Rubio knocks coverage of US coronavirus cases as 'grotesque' and 'bad journalism

Rubio knocks coverage of US coronavirus cases as 'grotesque' and 'bad journalism
© Greg Nash

Sen. Marco RubioMarco Antonio RubioThe Memo: Biden's immigration problems reach crescendo in Del Rio Democrats face bleak outlook in Florida The Hill's 12:30 Report - Presented by Facebook - Dems attempt to tie government funding, Ida relief to debt limit MORE (R-Fla.) on Sunday criticized media reports that the number of confirmed coronavirus cases in the U.S. had surpassed the number of cases in China.

Rubio called the coverage “grotesque” and “bad journalism,” and accused China of having more cases than the country is reporting. 

“Some in our media can’t contain their glee & delight in reporting that the U.S. has more #CoronaVirus cases than #China,” Rubio tweeted. 


“Beyond being grotesque,its bad journalism,” he added. “We have NO IDEA how many cases China really has but without any doubt its significantly more than [what] they admit to.”

The U.S. has more than 125,000 confirmed cases of COVID-19, according to data compiled by Johns Hopkins University, and China, where the virus originated, has more than 82,000 confirmed cases. 

China has more deaths from the coronavirus than the U.S., with 3,304 and 2,201, respectively, according to the university's database.

Journalists fired back at Rubio over his tweet criticizing coverage. 


“We have colleagues who have died,” MSNBC’s Katy Tur tweeted.

Michael Barbaro, host of The New York Times’ “The Daily” podcast, said there is “zero evidence of this.”

“Zero. Just good old fashioned media bashing for its own sake by a member of the US senate,” Barbaro tweeted.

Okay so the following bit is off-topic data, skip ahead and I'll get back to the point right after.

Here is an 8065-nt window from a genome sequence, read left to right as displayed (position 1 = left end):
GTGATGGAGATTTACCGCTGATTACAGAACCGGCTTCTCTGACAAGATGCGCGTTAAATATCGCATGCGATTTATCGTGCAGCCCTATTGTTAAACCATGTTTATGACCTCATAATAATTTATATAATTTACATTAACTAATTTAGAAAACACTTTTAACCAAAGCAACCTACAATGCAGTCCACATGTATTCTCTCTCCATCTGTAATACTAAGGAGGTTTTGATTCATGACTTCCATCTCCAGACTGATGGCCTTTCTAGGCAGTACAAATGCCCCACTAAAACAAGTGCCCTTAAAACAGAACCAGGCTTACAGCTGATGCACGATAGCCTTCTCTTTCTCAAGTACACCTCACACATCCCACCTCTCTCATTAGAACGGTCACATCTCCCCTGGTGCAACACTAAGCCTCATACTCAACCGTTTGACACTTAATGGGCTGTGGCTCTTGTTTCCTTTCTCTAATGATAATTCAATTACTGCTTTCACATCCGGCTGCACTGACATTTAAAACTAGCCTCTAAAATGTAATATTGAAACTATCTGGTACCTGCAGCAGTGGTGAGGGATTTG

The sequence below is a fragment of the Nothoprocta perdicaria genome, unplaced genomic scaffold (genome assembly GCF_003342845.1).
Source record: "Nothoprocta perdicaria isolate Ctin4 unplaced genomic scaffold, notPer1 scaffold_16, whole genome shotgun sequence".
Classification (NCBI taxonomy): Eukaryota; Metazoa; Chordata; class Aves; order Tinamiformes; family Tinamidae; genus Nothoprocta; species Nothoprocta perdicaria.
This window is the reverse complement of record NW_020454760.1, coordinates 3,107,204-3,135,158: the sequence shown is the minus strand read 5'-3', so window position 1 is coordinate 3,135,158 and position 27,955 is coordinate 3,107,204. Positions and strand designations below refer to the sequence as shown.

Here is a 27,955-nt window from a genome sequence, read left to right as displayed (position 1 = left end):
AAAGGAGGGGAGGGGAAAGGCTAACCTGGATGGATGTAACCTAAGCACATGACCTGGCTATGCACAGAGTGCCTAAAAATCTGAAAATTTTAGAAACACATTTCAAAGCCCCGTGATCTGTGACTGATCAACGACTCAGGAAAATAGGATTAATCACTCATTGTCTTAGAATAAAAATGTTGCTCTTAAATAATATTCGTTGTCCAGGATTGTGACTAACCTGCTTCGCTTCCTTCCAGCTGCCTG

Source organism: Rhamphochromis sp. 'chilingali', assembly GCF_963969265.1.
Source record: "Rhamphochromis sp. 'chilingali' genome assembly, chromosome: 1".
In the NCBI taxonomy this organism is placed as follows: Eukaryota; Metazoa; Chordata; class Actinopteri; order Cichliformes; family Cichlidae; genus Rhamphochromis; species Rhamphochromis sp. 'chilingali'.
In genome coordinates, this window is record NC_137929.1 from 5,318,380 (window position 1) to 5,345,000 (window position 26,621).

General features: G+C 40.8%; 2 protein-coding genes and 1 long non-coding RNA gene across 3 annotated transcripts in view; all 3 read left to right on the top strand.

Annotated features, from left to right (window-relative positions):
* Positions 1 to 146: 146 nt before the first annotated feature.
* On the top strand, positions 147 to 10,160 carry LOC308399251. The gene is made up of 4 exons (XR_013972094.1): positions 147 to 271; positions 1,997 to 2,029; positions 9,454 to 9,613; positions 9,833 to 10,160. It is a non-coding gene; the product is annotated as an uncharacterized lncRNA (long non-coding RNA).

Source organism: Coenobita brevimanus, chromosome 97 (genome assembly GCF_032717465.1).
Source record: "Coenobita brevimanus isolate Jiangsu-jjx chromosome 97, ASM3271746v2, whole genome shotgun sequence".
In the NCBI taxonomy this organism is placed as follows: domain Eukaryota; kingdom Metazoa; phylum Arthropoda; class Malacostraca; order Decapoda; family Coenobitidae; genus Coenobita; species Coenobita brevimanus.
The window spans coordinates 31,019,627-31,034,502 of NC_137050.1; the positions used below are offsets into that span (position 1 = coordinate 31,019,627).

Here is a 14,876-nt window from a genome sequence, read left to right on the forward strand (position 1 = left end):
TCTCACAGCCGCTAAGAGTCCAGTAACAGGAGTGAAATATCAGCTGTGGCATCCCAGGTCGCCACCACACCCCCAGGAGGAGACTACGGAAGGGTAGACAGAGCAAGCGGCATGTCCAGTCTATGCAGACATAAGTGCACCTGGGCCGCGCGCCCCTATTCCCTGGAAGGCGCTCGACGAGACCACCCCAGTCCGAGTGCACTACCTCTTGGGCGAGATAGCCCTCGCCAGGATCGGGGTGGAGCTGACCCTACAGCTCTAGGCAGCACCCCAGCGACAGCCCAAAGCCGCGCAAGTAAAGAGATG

Vs. Media Podcast host Stephen MillerStephen MillerJulian Castro knocks Biden administration over refugee policy Why is the Biden administration turning its back on asylum seekers? Defense & National Security: The post-airlift evacuation struggle MORE said a “lot of journalists are fainting over this tweet.” 

“Simple way to prove him wrong. Start writing about why China's numbers should be taken with extreme skepticism,” Miller tweeted. “Watch how many will and won't.”

Dr. David Heymann, a professor of epidemiology who serves as a special advisor to the World Health Organization, said on Sunday that China has been sharing its information “freely.”

“Should the Chinese Communist Party have shared more information about this virus and done it sooner?” CBS’s Margaret Brennan asked Heymann on "Face the Nation." 

“The government in China has shared information very freely with the World Health Organization and also with others. There are many published articles from Chinese investigators that have been put out on many different medical journals in front of the paywall so that everybody can understand what's going on,” he responded. “So there's been to date quite a free sharing of information among countries and from countries to others.”